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Fifth greatest earthquake since 1900

Japan has experienced a magnitude 8.9 earthquake several hours ago. Later, the magnitude was upgraded to 9.0.

According to USGS, it was the fifth greatest earthquake since 1900. Only O(2000) people have died after the largest Japanese earthquake in 140 years (temporary figure); the number of casualties would be counted at least in tens of thousands if the country were not as developed as Japan. For example, the 2010 Haiti earthquake killed 100,000-300,000 people although its magnitude was just 7.0 - one hundred times smaller.

The Japanese managed to extinguish a fire in a nuclear power plant but this struggle is clear not yet over.

Tsunami in the Pacific isn't over yet.



Japanese researchers study a black hole

This blog already existed and discussed the Indonesian tsunami on December 26th, 2004 (third strongest since 1900), as well the Chilean earthquake on February 27th, 2010 (sixth strongest since 1900). So three out of six largest earthquakes since 1900 took place in the recent 6 years.




Frankly speaking, I am surprised that the media haven't begun to inform the people about the looming doomsday. Well, it's probably because no one has yet invented a good story that has a well-defined culprit and that would allow him or her to get richer.

What is the probability that 3 or more out of 6 largest earthquakes in a 111-year period (1900-2010+) takes place during the last six years of the interval? Well, for one earthquake, it is 6/111. For three earthquakes, it is (6/111)^3. However, any triplet of top 6 entries is equally good, so we should multiply the odds by (6 choose 3) = 20 (the probability of 4 or more is double-counted etc. but I neglect those small terms). The result is

20 x (6/111)3 = 0.003
One gets a similar figure for the probability that 2 out of 6 greatest earthquakes occur in the last 1.1 years.

That means that we have exactly a three-sigma or 99.7% confidence that the recent earthquakes show that Apple is destroying planet Earth with its new iOS devices - or whatever will be the preferred explanation of the earthquakes.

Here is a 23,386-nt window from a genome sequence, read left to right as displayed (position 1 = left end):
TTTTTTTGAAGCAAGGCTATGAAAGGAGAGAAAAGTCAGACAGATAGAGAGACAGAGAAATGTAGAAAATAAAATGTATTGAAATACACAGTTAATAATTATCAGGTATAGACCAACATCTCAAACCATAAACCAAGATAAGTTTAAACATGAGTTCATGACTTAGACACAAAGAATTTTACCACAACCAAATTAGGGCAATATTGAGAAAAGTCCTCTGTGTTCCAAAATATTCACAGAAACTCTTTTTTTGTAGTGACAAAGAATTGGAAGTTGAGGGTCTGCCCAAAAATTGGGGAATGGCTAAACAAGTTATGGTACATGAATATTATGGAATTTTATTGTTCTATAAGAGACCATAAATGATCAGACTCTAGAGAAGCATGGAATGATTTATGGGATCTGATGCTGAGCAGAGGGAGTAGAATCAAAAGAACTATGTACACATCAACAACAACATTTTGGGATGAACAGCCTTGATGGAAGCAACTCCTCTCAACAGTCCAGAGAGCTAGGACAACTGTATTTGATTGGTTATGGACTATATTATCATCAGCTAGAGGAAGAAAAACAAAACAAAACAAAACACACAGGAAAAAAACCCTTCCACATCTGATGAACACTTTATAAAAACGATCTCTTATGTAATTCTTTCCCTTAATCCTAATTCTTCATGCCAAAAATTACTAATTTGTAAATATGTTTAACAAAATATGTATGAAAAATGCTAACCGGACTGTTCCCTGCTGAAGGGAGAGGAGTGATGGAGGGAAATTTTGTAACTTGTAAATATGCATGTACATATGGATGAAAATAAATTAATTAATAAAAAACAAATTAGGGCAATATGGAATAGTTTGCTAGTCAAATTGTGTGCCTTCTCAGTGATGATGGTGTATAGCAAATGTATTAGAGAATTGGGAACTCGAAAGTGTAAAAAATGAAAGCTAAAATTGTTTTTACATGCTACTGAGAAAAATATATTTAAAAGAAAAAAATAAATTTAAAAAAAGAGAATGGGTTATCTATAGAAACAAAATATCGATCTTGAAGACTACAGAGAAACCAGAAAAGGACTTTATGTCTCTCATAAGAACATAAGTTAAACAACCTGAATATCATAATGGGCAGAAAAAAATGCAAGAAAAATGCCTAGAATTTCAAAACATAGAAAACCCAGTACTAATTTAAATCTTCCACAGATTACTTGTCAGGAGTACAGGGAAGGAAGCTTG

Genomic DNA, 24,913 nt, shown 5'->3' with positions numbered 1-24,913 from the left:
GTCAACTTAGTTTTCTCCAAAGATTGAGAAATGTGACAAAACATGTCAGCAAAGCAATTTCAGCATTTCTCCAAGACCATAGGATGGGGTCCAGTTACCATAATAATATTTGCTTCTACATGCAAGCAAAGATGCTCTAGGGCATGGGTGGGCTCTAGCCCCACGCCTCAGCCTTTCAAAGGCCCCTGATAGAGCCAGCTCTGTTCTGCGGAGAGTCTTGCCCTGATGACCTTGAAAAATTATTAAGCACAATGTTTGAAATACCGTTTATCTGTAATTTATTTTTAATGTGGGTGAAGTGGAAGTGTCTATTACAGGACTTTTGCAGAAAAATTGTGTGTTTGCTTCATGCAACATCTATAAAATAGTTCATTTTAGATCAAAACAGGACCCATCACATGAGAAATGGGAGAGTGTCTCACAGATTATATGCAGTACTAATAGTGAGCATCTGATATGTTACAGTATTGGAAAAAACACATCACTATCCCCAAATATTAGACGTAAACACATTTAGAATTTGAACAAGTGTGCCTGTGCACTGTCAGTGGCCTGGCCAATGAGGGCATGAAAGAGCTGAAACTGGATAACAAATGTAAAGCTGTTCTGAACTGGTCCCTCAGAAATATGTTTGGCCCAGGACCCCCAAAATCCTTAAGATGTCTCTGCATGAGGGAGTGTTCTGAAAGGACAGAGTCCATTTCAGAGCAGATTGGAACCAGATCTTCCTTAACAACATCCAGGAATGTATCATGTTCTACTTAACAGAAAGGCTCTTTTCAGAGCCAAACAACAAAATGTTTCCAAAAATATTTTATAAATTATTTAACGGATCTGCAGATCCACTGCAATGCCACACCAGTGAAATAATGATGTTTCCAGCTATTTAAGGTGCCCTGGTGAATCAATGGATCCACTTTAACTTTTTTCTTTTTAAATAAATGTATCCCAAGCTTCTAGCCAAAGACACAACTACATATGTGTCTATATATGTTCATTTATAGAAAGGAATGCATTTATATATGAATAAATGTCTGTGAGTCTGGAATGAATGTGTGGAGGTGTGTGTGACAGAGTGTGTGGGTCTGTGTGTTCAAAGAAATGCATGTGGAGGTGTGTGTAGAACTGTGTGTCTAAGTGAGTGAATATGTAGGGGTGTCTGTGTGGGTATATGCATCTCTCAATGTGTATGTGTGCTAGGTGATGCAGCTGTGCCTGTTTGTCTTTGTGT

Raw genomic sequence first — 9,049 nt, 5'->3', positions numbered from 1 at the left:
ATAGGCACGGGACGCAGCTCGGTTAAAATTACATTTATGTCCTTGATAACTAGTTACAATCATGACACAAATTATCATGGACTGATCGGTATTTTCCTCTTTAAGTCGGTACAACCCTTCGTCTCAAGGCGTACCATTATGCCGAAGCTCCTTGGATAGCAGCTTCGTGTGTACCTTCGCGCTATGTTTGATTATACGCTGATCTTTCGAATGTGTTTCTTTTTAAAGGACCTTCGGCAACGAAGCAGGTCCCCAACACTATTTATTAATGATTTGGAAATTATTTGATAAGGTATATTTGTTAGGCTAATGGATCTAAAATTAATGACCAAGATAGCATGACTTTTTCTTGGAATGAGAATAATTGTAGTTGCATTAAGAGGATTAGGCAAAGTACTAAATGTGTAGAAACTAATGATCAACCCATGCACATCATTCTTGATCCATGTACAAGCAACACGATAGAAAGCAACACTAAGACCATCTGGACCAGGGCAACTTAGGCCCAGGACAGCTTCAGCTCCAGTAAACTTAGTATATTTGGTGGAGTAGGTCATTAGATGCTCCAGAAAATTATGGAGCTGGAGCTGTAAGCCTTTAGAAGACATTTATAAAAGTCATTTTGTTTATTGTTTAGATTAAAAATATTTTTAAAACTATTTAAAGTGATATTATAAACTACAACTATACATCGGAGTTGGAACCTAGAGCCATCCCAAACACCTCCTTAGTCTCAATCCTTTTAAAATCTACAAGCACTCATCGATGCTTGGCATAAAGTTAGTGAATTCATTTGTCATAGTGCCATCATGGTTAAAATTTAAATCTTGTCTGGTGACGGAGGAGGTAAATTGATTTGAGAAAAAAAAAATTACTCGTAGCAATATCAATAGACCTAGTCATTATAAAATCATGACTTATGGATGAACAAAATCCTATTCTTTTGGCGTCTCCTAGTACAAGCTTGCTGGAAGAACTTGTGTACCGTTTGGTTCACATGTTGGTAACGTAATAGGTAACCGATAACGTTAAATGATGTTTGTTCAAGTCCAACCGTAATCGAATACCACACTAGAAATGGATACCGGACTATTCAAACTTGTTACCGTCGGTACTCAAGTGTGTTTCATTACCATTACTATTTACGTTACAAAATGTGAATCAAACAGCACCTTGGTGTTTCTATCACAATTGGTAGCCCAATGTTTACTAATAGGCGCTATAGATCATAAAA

In particular, the Japanese earthquake was caused by iPad 2 which is being released exactly today while iPad 1 was released exactly one year ago, i.e. 2 weeks after the Chilean earthquake. At the time of the Indonesian tsunami, Apple changed its suppliers and opened its first store in Europe (London) and sold its 200-millionth song via iTunes. The science is clearly settled. My 300-to-1 proofs are even stronger than the proofs of AGW which are based on 3-to-1 odds.

To try to avoid a lawsuit from Apple, I have to emphasize that the previous two paragraphs were a joke: well, some people won't believe me it's a joke, anyway, but I have tried, Steve.

As I have repeatedly emphasized, 3 standard deviations is not a terribly strong piece of evidence. It's because one can often fine-tune the "disciplines" in which strong "bumps" may be found by accident - and because there are so many disciplines, it's not such an accident if you find a three-sigma bump.

The average year in which the 16 largest earthquakes in 1900-2011 took place is 1964.8. The middle of the interval is just 1955.5. The probability that the average is 1964.8 or higher, instead of the expected 1955.5, is 12 percent or so. Not a terribly strong signal. Thanks, Wolfram Mathematica.

You know, statistics happens. Events and combinations of events whose probability is nonzero will ultimately occur if they're given a sufficient number of attempts when they may occur.

However, I don't suggest that the earthquakes occur randomly in the sense of Poisson distribution - random beeps that you may hear from the Geiger-Müller counter. It seems pretty clear to me that the earthquakes are correlated with each other - both spatially and temporarily - a little bit like fractals with some characteristic scaling laws describing the autocorrelation.

The series of earthquakes in the 1960s is unlikely to be an accident and there exist good theoretical reasons why one earthquake could make it easier for its followups to take place as well.



Tsunami have been smaller than expected. Well, I guess that the proximity of the epicenter to a big island is what doesn't allow the waves to grow much.



A NOAA visualization of the wave's height at some moment (or at the maximum-height moment chosen separately for each point? It sounds more likely given the radial shapes), via Andrew Revkin.

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